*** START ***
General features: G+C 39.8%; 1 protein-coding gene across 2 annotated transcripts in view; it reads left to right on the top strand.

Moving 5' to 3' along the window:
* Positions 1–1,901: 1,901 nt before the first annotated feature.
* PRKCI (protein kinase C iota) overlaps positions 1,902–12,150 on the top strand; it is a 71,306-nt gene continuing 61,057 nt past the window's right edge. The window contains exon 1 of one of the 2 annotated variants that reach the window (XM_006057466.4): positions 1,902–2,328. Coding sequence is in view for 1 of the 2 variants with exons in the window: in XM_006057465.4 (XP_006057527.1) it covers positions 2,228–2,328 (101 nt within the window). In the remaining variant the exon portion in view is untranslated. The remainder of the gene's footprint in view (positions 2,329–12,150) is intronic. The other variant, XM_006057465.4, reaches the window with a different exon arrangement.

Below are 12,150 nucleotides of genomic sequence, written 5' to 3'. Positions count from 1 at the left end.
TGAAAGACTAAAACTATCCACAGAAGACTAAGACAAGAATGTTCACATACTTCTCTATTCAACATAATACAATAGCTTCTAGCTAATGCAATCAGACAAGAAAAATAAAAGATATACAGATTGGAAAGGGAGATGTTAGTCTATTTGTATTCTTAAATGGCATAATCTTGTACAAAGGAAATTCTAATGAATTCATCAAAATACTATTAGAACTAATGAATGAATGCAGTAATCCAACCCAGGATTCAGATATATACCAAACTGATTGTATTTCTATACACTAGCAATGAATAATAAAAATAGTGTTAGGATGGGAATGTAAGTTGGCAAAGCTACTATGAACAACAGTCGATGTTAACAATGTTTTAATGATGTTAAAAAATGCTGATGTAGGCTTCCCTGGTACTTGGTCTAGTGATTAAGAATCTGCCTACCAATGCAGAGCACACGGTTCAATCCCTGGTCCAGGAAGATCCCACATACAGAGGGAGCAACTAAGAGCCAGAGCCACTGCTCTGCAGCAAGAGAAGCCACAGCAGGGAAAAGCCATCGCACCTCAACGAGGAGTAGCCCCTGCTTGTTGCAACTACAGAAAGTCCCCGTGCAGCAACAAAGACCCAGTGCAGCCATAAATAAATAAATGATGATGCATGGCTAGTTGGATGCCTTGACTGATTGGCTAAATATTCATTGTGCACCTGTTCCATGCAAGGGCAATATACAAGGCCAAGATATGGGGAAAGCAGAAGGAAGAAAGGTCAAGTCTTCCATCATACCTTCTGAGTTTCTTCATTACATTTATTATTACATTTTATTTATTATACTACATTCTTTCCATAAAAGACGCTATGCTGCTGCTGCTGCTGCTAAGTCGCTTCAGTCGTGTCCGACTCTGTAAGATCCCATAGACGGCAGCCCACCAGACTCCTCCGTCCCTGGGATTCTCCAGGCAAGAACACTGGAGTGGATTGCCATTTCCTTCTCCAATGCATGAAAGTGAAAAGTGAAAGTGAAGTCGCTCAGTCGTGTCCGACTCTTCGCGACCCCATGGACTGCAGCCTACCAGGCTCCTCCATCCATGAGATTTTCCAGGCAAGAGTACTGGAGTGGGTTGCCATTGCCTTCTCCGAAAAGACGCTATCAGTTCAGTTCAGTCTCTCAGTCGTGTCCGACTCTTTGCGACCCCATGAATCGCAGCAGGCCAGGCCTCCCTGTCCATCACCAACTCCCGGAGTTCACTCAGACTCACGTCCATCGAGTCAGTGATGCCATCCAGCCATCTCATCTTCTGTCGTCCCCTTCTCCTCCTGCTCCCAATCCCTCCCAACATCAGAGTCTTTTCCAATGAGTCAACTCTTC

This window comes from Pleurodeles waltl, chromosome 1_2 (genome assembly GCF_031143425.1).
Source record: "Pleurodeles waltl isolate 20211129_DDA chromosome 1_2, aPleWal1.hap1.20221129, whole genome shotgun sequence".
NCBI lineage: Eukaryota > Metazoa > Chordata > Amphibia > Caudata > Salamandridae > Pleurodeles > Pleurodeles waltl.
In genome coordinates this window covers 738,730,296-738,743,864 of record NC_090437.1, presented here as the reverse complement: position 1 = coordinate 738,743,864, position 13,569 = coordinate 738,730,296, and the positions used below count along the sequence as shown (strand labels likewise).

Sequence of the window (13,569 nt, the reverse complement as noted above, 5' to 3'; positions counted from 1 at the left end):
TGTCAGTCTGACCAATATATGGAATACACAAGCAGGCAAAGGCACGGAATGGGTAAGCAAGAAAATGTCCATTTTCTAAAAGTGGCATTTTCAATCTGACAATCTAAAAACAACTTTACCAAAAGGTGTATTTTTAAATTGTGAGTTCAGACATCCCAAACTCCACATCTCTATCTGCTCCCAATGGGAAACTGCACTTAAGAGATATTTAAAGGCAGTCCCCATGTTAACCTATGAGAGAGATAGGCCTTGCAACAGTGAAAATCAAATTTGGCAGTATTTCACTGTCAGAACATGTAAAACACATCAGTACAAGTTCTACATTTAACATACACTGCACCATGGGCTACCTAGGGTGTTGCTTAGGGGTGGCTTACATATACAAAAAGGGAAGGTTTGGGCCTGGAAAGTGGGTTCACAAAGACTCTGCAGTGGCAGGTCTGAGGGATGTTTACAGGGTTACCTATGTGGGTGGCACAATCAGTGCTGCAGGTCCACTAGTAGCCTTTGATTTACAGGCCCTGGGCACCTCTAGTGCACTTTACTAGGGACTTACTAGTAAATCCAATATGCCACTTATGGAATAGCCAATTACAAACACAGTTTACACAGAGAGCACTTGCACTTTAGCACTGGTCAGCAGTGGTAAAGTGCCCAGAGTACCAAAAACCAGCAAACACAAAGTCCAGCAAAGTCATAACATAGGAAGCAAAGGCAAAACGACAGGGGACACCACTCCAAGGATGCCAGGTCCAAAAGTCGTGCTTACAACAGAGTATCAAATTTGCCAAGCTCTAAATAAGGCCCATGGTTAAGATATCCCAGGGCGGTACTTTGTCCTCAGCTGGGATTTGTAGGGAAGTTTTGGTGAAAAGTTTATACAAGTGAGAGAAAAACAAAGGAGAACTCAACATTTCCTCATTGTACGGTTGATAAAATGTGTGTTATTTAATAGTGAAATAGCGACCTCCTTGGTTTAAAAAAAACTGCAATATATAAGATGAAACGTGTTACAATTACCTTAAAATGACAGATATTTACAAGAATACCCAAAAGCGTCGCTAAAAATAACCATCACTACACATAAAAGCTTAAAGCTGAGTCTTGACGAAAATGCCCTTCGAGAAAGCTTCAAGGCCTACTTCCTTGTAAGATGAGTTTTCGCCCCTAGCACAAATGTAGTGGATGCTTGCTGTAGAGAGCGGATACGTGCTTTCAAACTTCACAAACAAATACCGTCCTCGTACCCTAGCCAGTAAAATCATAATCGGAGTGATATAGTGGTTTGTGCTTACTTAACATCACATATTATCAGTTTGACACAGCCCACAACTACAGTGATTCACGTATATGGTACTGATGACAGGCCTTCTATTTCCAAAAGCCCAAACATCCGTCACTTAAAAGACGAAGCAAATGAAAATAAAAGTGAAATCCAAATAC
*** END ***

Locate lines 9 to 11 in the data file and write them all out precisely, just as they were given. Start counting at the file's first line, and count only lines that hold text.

NCBI lineage: Eukaryota > Metazoa > Chordata > Amphibia > Caudata > Salamandridae > Pleurodeles > Pleurodeles waltl.
In genome coordinates this window covers 738,730,296-738,743,864 of record NC_090437.1, presented here as the reverse complement: position 1 = coordinate 738,743,864, position 13,569 = coordinate 738,730,296, and the positions used below count along the sequence as shown (strand labels likewise).

Sequence of the window (13,569 nt, the reverse complement as noted above, 5' to 3'; positions counted from 1 at the left end):